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17 April 2014 12:48 pm ,
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Officials last week revealed that the U.S. contribution to ITER could cost $3.9 billion by 2034—roughly four times the...
An experimental hepatitis B drug that looked safe in animal trials tragically killed five of 15 patients in 1993. Now,...
Using the two high-quality genomes that exist for Neandertals and Denisovans, researchers find clues to gene activity...
A new report from the Intergovernmental Panel on Climate Change (IPCC) concludes that humanity has done little to slow...
Astronomers have discovered an Earth-sized planet in the habitable zone of a red dwarf—a star cooler than the sun—500...
Three years ago, Jennifer Francis of Rutgers University proposed that a warming Arctic was altering the behavior of the...
- 17 April 2014 12:48 pm , Vol. 344 , #6181
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British Science and Climate/Energy Ministers Named
13 May 2010 1:09 pm
Following the formation of the United Kingdom's Conservative–Liberal Democrat coalition government, Conservative Member of Parliament David Willetts has been named as the new minister of state for universities and science. Like his predecessor, Paul Drayson, Willetts will attend cabinet meetings without being a full cabinet member. Although he doesn't have a science background, he has strong connections with academia and has spoken strongly in favor of science and so has been cautiously welcomed by researchers.
Willetts studied philosophy, politics, and economics at the University of Oxford and later served in a number of government departments as a policy adviser. Elected to parliament in 1992, he held a number of minor government posts and, because of his policy background and cerebral approach, earned the nickname "two brains." With the Conservatives as the leading minority party since 1997, Willetts held various "shadow" cabinet jobs, including shadow education secretary and, most recently, shadow minister for universities and skills. Among the pressing research issues he will face will be determining the level of funding for Britain's research councils, which will be laid out in a comprehensive spending review this autumn. The new government is looking for £6 billion in cuts across government spending this year to tackle the huge budget deficit, so he will have to work hard to protect science. There is also the question of how to allocate funding for research in U.K universities. This was previously allocated on a department-by-department basis according to a peer-review assessment of research strengths. The previous government was due to replace that assessment system with one based on metrics. The Conservative manifesto pledged to delay the implementation of the new system, but to what end? (A previous ScienceInsider noted the Conservative Party's plans for science.)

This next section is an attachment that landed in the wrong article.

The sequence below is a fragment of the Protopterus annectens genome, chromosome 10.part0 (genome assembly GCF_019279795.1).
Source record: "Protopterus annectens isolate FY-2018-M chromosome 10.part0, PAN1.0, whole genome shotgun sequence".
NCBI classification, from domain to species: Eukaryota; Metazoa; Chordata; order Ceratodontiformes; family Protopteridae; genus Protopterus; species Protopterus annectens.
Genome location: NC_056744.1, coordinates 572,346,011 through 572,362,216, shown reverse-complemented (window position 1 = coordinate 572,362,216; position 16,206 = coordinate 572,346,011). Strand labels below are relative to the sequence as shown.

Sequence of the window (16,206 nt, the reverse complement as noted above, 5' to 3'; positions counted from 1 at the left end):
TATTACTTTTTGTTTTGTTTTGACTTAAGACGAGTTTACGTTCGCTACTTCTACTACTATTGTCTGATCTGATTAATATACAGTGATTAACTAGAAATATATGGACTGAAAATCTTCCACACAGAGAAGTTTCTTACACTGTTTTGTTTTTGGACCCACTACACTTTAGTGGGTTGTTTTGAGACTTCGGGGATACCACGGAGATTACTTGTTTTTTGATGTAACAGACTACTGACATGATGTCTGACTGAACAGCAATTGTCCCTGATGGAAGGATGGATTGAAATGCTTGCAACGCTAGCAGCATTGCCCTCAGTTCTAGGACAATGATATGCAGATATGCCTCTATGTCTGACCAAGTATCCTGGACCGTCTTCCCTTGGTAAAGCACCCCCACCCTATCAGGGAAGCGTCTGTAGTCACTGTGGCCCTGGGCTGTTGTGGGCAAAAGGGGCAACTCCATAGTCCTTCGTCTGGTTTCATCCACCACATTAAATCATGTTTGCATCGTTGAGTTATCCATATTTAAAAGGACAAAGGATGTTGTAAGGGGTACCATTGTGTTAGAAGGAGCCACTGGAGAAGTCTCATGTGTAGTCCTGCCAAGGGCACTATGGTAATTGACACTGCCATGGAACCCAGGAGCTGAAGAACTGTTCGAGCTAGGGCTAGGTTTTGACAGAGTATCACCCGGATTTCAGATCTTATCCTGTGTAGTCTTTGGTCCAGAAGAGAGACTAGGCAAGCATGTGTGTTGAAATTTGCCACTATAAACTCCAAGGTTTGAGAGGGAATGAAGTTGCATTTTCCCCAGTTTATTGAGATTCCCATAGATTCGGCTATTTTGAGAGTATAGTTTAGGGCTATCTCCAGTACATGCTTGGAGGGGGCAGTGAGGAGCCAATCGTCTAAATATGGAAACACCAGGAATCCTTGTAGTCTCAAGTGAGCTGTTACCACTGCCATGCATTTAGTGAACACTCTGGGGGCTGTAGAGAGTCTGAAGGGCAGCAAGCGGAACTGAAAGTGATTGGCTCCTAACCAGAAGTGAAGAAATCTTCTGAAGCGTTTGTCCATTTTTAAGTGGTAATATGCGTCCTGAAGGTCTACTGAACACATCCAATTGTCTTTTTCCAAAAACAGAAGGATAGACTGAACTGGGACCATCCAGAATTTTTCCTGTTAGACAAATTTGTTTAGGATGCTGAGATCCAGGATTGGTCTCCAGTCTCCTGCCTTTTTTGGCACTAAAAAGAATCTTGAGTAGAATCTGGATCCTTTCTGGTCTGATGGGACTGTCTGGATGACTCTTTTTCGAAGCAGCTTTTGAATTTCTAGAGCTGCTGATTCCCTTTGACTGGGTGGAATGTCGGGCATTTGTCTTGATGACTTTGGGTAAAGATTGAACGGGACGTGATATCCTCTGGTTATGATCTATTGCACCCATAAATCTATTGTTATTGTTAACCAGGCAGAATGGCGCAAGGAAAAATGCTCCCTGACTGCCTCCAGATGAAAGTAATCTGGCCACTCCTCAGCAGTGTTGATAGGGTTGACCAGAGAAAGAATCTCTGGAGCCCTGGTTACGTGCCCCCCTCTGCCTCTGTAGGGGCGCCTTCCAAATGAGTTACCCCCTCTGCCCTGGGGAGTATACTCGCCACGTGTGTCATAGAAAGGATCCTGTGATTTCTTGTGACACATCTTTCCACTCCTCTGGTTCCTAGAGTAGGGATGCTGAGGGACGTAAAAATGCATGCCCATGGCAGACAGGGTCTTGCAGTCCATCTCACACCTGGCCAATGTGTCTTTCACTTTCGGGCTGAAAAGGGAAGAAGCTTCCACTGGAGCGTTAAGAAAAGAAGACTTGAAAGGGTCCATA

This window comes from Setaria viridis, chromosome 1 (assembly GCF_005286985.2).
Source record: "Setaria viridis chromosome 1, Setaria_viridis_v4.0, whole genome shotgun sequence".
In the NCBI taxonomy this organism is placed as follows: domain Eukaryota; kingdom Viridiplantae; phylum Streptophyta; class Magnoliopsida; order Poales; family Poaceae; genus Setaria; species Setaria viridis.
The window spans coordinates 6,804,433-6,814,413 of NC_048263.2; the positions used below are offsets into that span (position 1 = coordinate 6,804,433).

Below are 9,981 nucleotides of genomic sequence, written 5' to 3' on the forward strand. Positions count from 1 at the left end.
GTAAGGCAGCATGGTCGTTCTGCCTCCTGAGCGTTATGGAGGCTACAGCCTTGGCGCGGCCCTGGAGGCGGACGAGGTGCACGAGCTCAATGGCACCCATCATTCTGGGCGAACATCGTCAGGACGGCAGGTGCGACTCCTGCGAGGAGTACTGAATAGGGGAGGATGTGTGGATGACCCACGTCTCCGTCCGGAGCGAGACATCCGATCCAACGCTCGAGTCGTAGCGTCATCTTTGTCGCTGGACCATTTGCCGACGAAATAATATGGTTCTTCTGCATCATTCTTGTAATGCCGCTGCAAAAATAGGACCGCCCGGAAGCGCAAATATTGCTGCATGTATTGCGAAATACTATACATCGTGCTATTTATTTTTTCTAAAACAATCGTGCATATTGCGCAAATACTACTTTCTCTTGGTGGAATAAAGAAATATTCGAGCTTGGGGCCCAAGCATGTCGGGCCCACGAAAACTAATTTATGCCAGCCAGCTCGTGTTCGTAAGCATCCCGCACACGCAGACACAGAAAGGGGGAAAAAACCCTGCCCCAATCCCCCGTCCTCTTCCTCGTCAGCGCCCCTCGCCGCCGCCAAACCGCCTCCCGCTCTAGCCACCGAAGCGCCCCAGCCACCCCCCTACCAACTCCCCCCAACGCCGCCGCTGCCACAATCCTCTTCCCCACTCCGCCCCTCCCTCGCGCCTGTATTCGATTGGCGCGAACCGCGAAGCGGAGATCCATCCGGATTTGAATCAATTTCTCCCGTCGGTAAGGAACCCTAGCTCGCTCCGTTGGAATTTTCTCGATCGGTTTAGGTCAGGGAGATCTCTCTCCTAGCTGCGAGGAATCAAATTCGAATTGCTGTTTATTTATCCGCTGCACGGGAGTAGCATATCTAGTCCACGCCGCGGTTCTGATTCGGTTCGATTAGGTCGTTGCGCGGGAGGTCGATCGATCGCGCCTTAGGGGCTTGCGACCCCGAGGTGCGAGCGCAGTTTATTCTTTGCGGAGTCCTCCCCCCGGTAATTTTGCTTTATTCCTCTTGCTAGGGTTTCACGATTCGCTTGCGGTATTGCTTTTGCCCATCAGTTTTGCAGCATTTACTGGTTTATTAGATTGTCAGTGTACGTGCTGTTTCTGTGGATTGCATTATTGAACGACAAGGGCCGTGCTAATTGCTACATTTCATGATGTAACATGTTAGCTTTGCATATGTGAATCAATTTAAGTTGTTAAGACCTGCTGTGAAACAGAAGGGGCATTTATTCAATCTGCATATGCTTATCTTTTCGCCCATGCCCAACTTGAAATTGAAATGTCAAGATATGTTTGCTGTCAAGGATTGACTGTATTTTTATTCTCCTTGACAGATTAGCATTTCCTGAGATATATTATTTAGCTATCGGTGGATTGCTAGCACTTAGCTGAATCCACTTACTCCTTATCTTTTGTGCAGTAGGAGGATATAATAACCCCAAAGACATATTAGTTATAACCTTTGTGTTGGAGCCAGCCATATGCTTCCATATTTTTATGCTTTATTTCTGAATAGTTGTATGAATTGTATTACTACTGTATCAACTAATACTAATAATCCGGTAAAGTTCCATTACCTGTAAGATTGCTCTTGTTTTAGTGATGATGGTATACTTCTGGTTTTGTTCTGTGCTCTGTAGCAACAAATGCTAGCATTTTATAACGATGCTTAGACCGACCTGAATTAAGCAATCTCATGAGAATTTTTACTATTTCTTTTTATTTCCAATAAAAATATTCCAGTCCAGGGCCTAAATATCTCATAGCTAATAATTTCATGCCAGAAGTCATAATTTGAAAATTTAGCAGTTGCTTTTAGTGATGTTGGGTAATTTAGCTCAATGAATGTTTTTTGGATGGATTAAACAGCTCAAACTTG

Also in the science spotlight will be Liberal Democrat Chris Huhne, the new secretary of state for energy and climate change. Huhne was the Lib-Dem spokesperson on the environment a few years ago and has spoken in favor of green taxes. He has the unenviable position of being in charge of the coalition government's policy of promoting new building of nuclear power stations, whereas Liberal Democrat policy opposes them.